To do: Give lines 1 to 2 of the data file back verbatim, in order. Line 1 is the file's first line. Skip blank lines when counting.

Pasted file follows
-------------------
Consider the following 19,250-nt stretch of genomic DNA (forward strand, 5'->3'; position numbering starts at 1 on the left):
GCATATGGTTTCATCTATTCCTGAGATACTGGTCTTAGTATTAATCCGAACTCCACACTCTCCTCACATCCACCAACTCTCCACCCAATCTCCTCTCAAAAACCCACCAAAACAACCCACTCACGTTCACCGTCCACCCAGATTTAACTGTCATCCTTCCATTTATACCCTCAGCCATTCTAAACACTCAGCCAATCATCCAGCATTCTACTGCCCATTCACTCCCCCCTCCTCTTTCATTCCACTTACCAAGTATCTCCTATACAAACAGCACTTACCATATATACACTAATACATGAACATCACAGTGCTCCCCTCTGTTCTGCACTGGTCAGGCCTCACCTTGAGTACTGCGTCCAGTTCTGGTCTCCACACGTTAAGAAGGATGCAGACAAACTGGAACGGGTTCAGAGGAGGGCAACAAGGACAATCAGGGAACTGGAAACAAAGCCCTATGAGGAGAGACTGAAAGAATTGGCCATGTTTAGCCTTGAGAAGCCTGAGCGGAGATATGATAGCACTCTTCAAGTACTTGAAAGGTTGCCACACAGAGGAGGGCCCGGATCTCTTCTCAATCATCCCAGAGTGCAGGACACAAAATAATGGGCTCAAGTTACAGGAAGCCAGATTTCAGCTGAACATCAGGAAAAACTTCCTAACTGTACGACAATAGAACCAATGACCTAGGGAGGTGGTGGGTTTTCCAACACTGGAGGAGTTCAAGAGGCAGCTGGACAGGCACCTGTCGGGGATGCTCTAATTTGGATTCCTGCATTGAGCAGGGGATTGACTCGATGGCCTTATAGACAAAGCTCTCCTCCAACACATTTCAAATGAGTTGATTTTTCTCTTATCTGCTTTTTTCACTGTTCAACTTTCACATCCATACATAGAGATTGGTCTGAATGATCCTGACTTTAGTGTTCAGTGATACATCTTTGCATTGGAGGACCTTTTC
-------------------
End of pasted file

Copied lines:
Consider the following 19,250-nt stretch of genomic DNA (forward strand, 5'->3'; position numbering starts at 1 on the left):
GCATATGGTTTCATCTATTCCTGAGATACTGGTCTTAGTATTAATCCGAACTCCACACTCTCCTCACATCCACCAACTCTCCACCCAATCTCCTCTCAAAAACCCACCAAAACAACCCACTCACGTTCACCGTCCACCCAGATTTAACTGTCATCCTTCCATTTATACCCTCAGCCATTCTAAACACTCAGCCAATCATCCAGCATTCTACTGCCCATTCACTCCCCCCTCCTCTTTCATTCCACTTACCAAGTATCTCCTATACAAACAGCACTTACCATATATACACTAATACATGAACATCACAGTGCTCCCCTCTGTTCTGCACTGGTCAGGCCTCACCTTGAGTACTGCGTCCAGTTCTGGTCTCCACACGTTAAGAAGGATGCAGACAAACTGGAACGGGTTCAGAGGAGGGCAACAAGGACAATCAGGGAACTGGAAACAAAGCCCTATGAGGAGAGACTGAAAGAATTGGCCATGTTTAGCCTTGAGAAGCCTGAGCGGAGATATGATAGCACTCTTCAAGTACTTGAAAGGTTGCCACACAGAGGAGGGCCCGGATCTCTTCTCAATCATCCCAGAGTGCAGGACACAAAATAATGGGCTCAAGTTACAGGAAGCCAGATTTCAGCTGAACATCAGGAAAAACTTCCTAACTGTACGACAATAGAACCAATGACCTAGGGAGGTGGTGGGTTTTCCAACACTGGAGGAGTTCAAGAGGCAGCTGGACAGGCACCTGTCGGGGATGCTCTAATTTGGATTCCTGCATTGAGCAGGGGATTGACTCGATGGCCTTATAGACAAAGCTCTCCTCCAACACATTTCAAATGAGTTGATTTTTCTCTTATCTGCTTTTTTCACTGTTCAACTTTCACATCCATACATAGAGATTGGTCTGAATGATCCTGACTTTAGTGTTCAGTGATACATCTTTGCATTGGAGGACCTTTTC